The Social Sciences and Management Practice

by Mason Haire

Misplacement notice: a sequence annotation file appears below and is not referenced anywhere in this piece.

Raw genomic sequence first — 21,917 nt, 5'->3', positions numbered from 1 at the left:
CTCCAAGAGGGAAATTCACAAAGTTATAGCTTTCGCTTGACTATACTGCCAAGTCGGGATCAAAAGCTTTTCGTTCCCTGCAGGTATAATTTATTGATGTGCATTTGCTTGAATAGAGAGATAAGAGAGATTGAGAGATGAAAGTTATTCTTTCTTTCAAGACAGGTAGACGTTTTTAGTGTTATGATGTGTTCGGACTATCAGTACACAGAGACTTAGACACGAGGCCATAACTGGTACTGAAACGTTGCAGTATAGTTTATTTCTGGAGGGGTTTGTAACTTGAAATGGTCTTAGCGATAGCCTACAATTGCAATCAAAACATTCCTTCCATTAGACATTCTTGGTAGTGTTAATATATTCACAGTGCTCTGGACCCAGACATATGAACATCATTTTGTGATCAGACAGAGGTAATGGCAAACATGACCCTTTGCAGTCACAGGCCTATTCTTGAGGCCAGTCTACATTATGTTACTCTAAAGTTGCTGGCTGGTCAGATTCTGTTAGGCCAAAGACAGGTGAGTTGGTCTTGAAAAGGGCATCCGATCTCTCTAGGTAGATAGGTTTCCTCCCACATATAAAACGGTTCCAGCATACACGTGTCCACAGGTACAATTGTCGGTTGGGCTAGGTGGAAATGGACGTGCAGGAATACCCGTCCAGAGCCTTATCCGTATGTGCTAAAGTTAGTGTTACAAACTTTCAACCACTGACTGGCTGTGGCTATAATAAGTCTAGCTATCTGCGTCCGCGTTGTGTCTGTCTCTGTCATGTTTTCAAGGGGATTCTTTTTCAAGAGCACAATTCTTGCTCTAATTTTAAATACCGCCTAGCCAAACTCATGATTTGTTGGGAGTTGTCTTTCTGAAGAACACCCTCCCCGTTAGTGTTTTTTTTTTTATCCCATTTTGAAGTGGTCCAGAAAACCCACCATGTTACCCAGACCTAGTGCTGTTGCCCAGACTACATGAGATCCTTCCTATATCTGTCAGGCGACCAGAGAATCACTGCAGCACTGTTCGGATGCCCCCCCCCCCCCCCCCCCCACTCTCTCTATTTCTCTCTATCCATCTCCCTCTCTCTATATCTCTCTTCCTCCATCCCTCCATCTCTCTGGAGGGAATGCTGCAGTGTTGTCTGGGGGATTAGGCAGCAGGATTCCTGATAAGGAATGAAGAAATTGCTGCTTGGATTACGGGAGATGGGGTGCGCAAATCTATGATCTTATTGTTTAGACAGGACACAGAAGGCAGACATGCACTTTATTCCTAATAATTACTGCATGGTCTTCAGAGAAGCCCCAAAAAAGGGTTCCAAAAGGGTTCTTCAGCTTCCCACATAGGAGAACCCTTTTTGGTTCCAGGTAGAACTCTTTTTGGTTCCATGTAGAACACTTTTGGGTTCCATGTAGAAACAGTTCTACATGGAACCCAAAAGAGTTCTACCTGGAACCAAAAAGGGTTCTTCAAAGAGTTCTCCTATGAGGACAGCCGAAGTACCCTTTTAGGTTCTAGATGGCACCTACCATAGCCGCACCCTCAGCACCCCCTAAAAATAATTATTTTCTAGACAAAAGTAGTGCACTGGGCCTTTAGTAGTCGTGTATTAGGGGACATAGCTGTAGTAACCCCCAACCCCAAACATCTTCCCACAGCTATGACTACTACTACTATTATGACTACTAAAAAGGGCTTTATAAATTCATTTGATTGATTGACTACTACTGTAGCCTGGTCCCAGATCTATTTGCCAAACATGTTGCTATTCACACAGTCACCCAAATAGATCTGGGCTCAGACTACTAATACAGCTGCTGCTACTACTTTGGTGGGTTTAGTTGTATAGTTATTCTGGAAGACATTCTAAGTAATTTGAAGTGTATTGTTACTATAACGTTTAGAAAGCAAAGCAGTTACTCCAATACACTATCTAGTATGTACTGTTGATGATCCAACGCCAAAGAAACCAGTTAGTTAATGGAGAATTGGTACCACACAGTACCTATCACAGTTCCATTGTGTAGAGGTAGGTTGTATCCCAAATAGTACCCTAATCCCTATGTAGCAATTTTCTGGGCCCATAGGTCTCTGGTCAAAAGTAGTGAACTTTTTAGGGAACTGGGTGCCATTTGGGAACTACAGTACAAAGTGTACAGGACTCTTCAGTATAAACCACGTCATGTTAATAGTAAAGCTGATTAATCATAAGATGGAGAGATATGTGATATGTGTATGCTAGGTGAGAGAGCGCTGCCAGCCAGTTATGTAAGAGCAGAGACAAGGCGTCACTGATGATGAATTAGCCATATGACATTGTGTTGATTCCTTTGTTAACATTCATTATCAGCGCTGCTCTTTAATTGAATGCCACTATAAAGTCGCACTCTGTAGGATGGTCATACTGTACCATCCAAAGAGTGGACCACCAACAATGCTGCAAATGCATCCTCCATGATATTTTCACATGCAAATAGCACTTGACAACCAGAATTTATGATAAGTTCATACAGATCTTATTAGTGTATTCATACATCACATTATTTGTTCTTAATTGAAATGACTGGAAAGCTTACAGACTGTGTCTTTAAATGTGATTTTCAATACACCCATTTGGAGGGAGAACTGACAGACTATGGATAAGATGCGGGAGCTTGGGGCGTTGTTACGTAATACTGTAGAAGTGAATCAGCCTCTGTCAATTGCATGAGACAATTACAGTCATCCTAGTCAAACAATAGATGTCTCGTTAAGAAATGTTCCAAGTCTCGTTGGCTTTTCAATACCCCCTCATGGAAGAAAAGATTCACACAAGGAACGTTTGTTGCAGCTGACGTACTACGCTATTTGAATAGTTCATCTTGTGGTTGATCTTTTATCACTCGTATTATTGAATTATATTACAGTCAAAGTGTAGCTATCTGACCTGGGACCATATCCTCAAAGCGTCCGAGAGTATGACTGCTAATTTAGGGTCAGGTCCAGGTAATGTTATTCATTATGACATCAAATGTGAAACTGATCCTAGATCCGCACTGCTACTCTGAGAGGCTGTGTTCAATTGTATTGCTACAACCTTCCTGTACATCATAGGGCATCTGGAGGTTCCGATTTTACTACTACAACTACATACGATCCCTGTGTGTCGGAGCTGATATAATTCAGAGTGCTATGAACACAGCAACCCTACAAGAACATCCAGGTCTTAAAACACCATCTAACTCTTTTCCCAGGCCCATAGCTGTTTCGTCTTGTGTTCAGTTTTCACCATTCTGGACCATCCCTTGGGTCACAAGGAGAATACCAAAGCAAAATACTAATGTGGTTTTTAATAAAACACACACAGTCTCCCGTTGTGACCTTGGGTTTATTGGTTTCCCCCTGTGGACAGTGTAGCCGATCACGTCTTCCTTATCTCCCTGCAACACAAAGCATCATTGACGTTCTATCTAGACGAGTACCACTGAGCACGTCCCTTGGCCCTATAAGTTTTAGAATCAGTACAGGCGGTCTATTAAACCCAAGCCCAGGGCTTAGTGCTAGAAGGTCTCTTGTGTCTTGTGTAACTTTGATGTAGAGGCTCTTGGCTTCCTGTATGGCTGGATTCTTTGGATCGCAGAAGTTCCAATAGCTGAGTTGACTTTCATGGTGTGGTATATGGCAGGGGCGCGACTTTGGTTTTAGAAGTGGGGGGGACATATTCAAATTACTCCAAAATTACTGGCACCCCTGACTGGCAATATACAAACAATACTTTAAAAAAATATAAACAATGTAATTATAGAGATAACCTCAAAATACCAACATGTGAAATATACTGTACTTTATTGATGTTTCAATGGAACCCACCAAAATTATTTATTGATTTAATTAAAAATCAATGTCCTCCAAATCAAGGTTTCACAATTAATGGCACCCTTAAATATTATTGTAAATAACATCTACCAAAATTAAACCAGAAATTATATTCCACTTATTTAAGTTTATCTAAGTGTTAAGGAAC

The one thing which, more than any other, seems to keep the social sciences from being socially useful is the lack of developmental research. By "developmental research," the author means a kind of work midway between the rarified aloofness of laboratory tests of theoretical propositions and the somewhat pebble-picking particularity of applied research. It is the second half of research and development programs in industry and the military services which looks for the detailed means for translation to use after the theoretical basis is clear. It is properly a "development" of theoretical concepts. It differs from applied research in just this way, that it flows from theory and is the developmental extension of theory toward practice. People go through a series of long historical cycles in the evolution of the problems of management. At one point in history the problem was capital formation, at another it was production. Neither of these is the pressing problem at the moment. Today the problem of organizing and managing coordinated human effort is paramount, and it is just here that the social sciences find their point of impact. To meet present problems people need their contributions.

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